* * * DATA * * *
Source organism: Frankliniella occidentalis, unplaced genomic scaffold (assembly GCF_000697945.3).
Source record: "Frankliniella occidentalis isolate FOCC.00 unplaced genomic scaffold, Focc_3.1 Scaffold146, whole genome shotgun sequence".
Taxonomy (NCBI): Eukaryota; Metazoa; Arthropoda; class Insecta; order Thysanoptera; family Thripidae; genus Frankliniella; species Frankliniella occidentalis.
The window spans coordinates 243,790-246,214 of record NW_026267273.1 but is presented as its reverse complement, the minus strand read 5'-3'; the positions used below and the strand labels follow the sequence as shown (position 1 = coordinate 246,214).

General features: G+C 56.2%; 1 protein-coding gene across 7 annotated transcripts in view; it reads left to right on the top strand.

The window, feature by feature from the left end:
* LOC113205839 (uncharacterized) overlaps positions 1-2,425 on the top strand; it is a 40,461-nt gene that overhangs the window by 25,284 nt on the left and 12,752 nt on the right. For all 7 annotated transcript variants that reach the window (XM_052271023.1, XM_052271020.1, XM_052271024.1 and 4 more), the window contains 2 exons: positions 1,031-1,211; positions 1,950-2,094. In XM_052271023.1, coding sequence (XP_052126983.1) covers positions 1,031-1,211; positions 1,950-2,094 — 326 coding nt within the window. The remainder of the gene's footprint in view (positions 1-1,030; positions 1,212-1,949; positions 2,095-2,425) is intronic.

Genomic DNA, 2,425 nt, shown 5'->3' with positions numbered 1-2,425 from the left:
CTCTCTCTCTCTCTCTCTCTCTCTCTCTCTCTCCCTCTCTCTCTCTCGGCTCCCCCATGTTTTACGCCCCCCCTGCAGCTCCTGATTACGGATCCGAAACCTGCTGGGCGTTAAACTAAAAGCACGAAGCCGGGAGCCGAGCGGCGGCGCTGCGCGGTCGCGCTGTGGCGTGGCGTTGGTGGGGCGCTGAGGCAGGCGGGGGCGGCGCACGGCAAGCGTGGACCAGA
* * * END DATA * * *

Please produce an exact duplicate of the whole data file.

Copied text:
Source organism: Frankliniella occidentalis, unplaced genomic scaffold (assembly GCF_000697945.3).
Source record: "Frankliniella occidentalis isolate FOCC.00 unplaced genomic scaffold, Focc_3.1 Scaffold146, whole genome shotgun sequence".
Taxonomy (NCBI): Eukaryota; Metazoa; Arthropoda; class Insecta; order Thysanoptera; family Thripidae; genus Frankliniella; species Frankliniella occidentalis.
The window spans coordinates 243,790-246,214 of record NW_026267273.1 but is presented as its reverse complement, the minus strand read 5'-3'; the positions used below and the strand labels follow the sequence as shown (position 1 = coordinate 246,214).

General features: G+C 56.2%; 1 protein-coding gene across 7 annotated transcripts in view; it reads left to right on the top strand.

The window, feature by feature from the left end:
* LOC113205839 (uncharacterized) overlaps positions 1-2,425 on the top strand; it is a 40,461-nt gene that overhangs the window by 25,284 nt on the left and 12,752 nt on the right. For all 7 annotated transcript variants that reach the window (XM_052271023.1, XM_052271020.1, XM_052271024.1 and 4 more), the window contains 2 exons: positions 1,031-1,211; positions 1,950-2,094. In XM_052271023.1, coding sequence (XP_052126983.1) covers positions 1,031-1,211; positions 1,950-2,094 — 326 coding nt within the window. The remainder of the gene's footprint in view (positions 1-1,030; positions 1,212-1,949; positions 2,095-2,425) is intronic.

Genomic DNA, 2,425 nt, shown 5'->3' with positions numbered 1-2,425 from the left:
CTCTCTCTCTCTCTCTCTCTCTCTCTCTCTCTCCCTCTCTCTCTCTCGGCTCCCCCATGTTTTACGCCCCCCCTGCAGCTCCTGATTACGGATCCGAAACCTGCTGGGCGTTAAACTAAAAGCACGAAGCCGGGAGCCGAGCGGCGGCGCTGCGCGGTCGCGCTGTGGCGTGGCGTTGGTGGGGCGCTGAGGCAGGCGGGGGCGGCGCACGGCAAGCGTGGACCAGA